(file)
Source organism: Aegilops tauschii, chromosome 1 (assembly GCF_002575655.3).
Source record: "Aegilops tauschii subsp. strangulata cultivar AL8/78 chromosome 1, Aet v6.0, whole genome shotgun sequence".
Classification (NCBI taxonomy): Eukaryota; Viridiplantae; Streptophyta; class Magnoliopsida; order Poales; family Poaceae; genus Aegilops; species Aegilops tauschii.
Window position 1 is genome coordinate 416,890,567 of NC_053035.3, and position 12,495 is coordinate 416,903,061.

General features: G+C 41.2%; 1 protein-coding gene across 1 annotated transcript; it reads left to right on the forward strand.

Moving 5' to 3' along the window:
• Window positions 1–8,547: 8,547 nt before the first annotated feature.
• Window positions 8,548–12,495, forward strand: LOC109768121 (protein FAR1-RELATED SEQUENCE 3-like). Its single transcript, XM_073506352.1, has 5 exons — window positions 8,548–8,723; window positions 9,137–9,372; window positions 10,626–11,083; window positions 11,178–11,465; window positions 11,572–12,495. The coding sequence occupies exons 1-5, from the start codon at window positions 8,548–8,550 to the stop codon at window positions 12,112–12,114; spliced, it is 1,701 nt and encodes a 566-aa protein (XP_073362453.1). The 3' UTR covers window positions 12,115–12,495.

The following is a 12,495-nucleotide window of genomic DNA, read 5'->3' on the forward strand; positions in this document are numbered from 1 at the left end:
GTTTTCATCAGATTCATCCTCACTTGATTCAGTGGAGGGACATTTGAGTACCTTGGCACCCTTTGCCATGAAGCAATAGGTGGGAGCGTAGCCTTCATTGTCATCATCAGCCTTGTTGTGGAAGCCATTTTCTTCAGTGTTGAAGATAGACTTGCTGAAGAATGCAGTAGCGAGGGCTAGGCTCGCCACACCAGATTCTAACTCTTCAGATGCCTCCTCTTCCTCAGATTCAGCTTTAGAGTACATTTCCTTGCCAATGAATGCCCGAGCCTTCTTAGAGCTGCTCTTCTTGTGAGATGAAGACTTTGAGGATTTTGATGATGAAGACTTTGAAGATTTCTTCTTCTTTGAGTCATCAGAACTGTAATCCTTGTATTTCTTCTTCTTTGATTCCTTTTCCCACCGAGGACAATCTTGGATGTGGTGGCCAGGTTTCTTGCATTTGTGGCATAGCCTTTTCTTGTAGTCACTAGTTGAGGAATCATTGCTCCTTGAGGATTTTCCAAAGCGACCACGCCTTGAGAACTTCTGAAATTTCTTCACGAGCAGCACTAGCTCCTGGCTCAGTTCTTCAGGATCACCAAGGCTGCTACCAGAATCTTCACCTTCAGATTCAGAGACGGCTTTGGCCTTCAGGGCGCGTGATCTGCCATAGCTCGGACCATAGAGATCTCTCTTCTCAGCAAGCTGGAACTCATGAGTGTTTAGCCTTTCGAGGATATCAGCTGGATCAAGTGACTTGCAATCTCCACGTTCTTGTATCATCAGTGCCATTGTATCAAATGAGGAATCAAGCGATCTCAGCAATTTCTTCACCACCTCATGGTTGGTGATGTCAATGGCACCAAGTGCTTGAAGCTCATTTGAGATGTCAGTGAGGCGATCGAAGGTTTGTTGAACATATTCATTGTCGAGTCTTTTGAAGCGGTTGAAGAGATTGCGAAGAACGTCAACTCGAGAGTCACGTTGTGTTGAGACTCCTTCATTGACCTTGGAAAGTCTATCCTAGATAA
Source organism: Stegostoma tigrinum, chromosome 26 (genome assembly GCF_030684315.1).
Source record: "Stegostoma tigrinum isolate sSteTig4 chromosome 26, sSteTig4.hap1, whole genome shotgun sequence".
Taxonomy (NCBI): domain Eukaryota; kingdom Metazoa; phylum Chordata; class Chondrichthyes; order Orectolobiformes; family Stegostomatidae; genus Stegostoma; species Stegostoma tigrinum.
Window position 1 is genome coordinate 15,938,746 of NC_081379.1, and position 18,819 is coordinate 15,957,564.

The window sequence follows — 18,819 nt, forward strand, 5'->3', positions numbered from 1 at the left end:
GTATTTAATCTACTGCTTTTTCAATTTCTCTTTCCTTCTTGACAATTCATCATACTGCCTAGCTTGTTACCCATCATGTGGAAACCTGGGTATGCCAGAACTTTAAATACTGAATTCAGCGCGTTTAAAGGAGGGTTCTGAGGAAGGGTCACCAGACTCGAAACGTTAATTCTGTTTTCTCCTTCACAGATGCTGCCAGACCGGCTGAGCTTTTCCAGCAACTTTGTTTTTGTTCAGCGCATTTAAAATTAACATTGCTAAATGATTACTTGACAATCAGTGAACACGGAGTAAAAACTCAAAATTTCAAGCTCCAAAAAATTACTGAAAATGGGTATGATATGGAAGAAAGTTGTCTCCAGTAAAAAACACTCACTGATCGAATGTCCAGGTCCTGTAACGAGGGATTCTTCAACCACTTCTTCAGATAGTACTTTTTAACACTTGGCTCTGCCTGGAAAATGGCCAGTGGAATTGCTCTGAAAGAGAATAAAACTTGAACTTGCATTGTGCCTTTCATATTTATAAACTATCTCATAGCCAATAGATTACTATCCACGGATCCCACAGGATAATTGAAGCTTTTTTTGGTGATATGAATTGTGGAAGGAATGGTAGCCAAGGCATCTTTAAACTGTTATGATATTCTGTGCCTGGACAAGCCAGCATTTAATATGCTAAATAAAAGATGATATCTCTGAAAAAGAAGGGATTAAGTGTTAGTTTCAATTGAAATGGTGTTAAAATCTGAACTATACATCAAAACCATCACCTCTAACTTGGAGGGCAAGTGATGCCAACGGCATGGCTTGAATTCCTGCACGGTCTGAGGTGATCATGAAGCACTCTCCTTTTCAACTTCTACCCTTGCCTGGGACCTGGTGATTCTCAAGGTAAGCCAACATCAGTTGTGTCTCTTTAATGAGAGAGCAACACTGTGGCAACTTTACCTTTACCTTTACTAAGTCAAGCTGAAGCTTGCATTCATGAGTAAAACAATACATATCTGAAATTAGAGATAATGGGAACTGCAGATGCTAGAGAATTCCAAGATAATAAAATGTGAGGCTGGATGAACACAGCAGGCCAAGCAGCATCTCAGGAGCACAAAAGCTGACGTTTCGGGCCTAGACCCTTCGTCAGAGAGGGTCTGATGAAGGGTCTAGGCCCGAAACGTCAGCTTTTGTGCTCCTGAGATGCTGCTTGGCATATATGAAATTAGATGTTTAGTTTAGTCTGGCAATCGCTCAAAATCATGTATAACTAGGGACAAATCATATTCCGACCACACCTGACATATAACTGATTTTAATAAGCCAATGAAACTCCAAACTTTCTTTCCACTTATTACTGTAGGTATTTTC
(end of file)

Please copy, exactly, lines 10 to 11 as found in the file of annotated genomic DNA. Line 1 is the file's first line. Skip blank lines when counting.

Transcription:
GTTTTCATCAGATTCATCCTCACTTGATTCAGTGGAGGGACATTTGAGTACCTTGGCACCCTTTGCCATGAAGCAATAGGTGGGAGCGTAGCCTTCATTGTCATCATCAGCCTTGTTGTGGAAGCCATTTTCTTCAGTGTTGAAGATAGACTTGCTGAAGAATGCAGTAGCGAGGGCTAGGCTCGCCACACCAGATTCTAACTCTTCAGATGCCTCCTCTTCCTCAGATTCAGCTTTAGAGTACATTTCCTTGCCAATGAATGCCCGAGCCTTCTTAGAGCTGCTCTTCTTGTGAGATGAAGACTTTGAGGATTTTGATGATGAAGACTTTGAAGATTTCTTCTTCTTTGAGTCATCAGAACTGTAATCCTTGTATTTCTTCTTCTTTGATTCCTTTTCCCACCGAGGACAATCTTGGATGTGGTGGCCAGGTTTCTTGCATTTGTGGCATAGCCTTTTCTTGTAGTCACTAGTTGAGGAATCATTGCTCCTTGAGGATTTTCCAAAGCGACCACGCCTTGAGAACTTCTGAAATTTCTTCACGAGCAGCACTAGCTCCTGGCTCAGTTCTTCAGGATCACCAAGGCTGCTACCAGAATCTTCACCTTCAGATTCAGAGACGGCTTTGGCCTTCAGGGCGCGTGATCTGCCATAGCTCGGACCATAGAGATCTCTCTTCTCAGCAAGCTGGAACTCATGAGTGTTTAGCCTTTCGAGGATATCAGCTGGATCAAGTGACTTGCAATCTCCACGTTCTTGTATCATCAGTGCCATTGTATCAAATGAGGAATCAAGCGATCTCAGCAATTTCTTCACCACCTCATGGTTGGTGATGTCAATGGCACCAAGTGCTTGAAGCTCATTTGAGATGTCAGTGAGGCGATCGAAGGTTTGTTGAACATATTCATTGTCGAGTCTTTTGAAGCGGTTGAAGAGATTGCGAAGAACGTCAACTCGAGAGTCACGTTGTGTTGAGACTCCTTCATTGACCTTGGAAAGTCTATCCTAGATAA
Source organism: Stegostoma tigrinum, chromosome 26 (genome assembly GCF_030684315.1).